(See wikipedia on “rm -rf” for what this command would do!)

  • I would also mention Notepad++ as a good and free text-editor for Windows.

  • @Jongware: Thanks for the heads up on that script. It’s gone now. I have actually never seen a scripter in the InDesign community post a dangerous script like that, but I suppose one must be careful — scripts are software, and though they usually only control InDesign (in this case), they can potentially reach out farther, especially when calling AppleScript or VBScripts.

  • Jongware says:

    .. they usually only control InDesign (in this case) ..
    David, not in this case. This script would have executed an OS shell command that removes every file on every storage unit within its reach in your entire system (i.e., connected back up disks, floppy disks, network drives, USB sticks, etc.).

    Sorry Marcel, I’m quite certain you purely meant to joke, but I’m equally certain it would have been no laughing matter for some.

  • @Jongware: Sorry, I was not clear with my comment. Yes, I understood that this javascript would run an applescript. I meant that it’s very rare to see javascript (extendscript) scripts on forums or blog posts like this that trigger applescripts or other scripts.

    For anyone reading this who is nervous about scripts, I think the lesson from Marcel is: “if you’re unsure about a script, then wait to see when someone responds to the script saying ‘this is great!’ ” :)

  • Marcel says:

    I probably shouldn’t have posted that snipped here, athough it had a safety brake and would crash before doing any harm on anyone’s but my own system (missing library).

    I wanted it to illustrate that you can spot suspicious code even without scriping knowledge.
    If the script promises to cook you breakfast and there’s nothing of the sort in it then it’s suspcious.
    Anything like “app.doScript” or “Socket” in standalone downloaded script can mean it’s a malicious script.

    other signs of malicious scripts (on top of ‘Socket’ & ‘app.doScript’):
    huge dense block of text
    any ocurence of “eval” especialy something like eval(‘LONGNONSENSICALLMUMBOJUMBOSPANN1NGC0UPL3OFLIn3S’)

    But Scripts don’t have to be malicious to cause damage. Simple after some error in the middle of the script run on the original document can ruin your day/job position.

  • @Marcel: True enough! It’s good to be safe.

    But I just want to reiterate (for everyone else reading this) that in many years I have never run into an InDesign script offered by a reputable person that causes significant damage. Sometimes they don’t work and need debugging, but that’s not terrible.

    That said, it is a Very Good Idea to save your documents often, make backups from time to time, and perhaps even save your file before running a script.

  • Heather says:

    Upgraded InDesign CS6 from Adobe Cloud, and it appeared to pull scripts from previous versions. In my Finder my script appear to be there, but does not show up in my Script Window users folder.
    When it runs in Script Toolkit, it errors on

    /*void*/ LayoutWindow.prototype.permuteSelected = function()

    saying “LayoutWindow is undefined”.

    It shows up in the proper place – User/Library/Pref/Adobe InDesign/Scripts Panel
    but does not show in my users folder in script window.
    I don’t write scripts, so have no idea where to fix. I have fallen in love with this script, and really would love to have it back in my daily workflow.
    Any help would be appreciated.

  • Denise says:

    THANK YOU! This was exactly what I needed. So appreciated.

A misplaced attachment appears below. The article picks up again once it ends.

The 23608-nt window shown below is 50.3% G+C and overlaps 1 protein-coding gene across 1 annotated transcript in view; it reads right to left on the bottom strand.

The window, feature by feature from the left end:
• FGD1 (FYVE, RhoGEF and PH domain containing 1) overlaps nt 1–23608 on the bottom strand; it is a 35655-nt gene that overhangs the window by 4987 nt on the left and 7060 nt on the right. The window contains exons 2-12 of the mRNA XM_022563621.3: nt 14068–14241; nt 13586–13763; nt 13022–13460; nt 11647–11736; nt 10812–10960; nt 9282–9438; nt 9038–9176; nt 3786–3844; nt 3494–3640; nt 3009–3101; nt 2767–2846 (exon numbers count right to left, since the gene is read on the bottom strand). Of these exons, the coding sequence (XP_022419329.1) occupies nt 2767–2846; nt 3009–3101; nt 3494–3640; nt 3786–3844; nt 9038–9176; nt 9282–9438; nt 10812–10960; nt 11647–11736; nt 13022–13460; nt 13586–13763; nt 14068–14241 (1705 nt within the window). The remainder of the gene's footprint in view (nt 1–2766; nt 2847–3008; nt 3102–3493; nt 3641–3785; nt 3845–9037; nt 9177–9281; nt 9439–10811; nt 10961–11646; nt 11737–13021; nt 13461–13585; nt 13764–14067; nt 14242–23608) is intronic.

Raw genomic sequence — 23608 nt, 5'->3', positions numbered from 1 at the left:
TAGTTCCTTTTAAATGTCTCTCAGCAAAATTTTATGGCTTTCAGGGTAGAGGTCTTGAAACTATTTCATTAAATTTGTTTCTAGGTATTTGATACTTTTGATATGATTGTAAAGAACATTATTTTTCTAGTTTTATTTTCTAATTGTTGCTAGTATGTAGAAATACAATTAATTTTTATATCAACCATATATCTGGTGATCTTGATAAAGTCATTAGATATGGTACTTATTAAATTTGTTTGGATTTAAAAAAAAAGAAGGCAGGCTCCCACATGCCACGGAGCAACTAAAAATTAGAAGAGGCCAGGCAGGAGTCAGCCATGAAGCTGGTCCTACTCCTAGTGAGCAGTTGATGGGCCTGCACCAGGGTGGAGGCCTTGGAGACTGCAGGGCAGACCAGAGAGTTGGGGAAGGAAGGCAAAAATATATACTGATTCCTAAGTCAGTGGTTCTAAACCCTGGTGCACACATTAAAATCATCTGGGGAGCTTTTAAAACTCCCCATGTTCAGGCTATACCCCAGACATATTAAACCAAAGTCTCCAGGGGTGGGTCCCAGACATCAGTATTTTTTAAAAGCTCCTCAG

• Dan says:

    Woohoo! Thanks! I was really lost.

  • VC says:

    This is my first experience with InDesign and my first attempt at using a script. Can anyone tell me how much of the JSX text to keep in the file? I found a MOO Script for making MOO Cards in InDesign. I haven’t figured out how to get it to run and MOO said maybe Adobe can help. I see now that my downloaded file was converted to moo.jsx.txt so I just changed it to moo.jsx
    Here is the link for the jsx file which MOO links to:
    The script has a Header of sorts – which begins with a long line of dots (below). After that it starts with “#target indesign”. Where does the actual script begin??? and should the whole thing stay in the jsx file after downloading? Sorry – I’m a newbie, but want to get this working.

    //———————————————————*- javascript -*—-
    // moo.jsx
    // an InDesign script to assist in the creation of MOO Business Cards
    // (c) MOO Print Ltd 2012
    // includes the following third-party libraries (see below for licences):
    // OAuth (c) Netflix, Inc. 2008
    // SHA (c) Brian Turek 2008-2010
    // JSON Douglas Crockford (Public Domain)

    #target indesign
    #targetengine ‘session’

    (function() {
    var API_HOST = ‘’;

  • Joris says:

    Sorry to bother you this late, but I’ve a problem. Similarly to what Heather reports, the scripts aren’t showing up in my Scripts panel.
    – They don’t show up immediately like they should.
    – They don’t show up after a reboot.
    – They don’t show up after deleting the preferences.
    – Tried three different scripts. No errors when I open them with the Extendscript Toolkit. They have the right file extension as well. All scripts should work with my version of InDesign.
    – The pre-installed scripts show up just fine, doesn’t appear to be a graphics problem.
    – I’m using InDesign CS5.5 (7.5.3) on Windows 7 Pro. It’s a shared computer with password-protected accounts, but I don’t see any restrictions in using or configuring it.

    Anybody know what I’m doing wrong here?

    • Joris: I’m guessing that you are putting them in the wrong folder. For example, if you have more than one version of InDesign installed, there will be more than one Scripts Panel folder. Try the Reveal in Finder/Explorer trick explained in the article above to ensure you have the right one. Also, ensure that the scripts go into the Scripts Panel folder, not the Scripts panel.

      • Joris says:

        Hi David,
        Yes, I used the ‘Reveal in Explorer’ from the Scripts panel way. But I completely overlooked the repeated instruction to put it into the SCRIPTS PANEL FOLDER. Apparently my expectation to immediately get to the right folder when right-clicking has made me lazy.

        In short: you’re right! Seems okay now. Thanks for the quick reaction!

  • Jeremy says:

    I absolutely love this script, I added pages above each calendar page to make a photo calendar, my ONLY question, is now for next year, how do I just change the dates, without having to go back and do all the work of adding the pages, sizing the images, etc. Thank you!

  • Jenn says:

    undefined is not an object error in my first line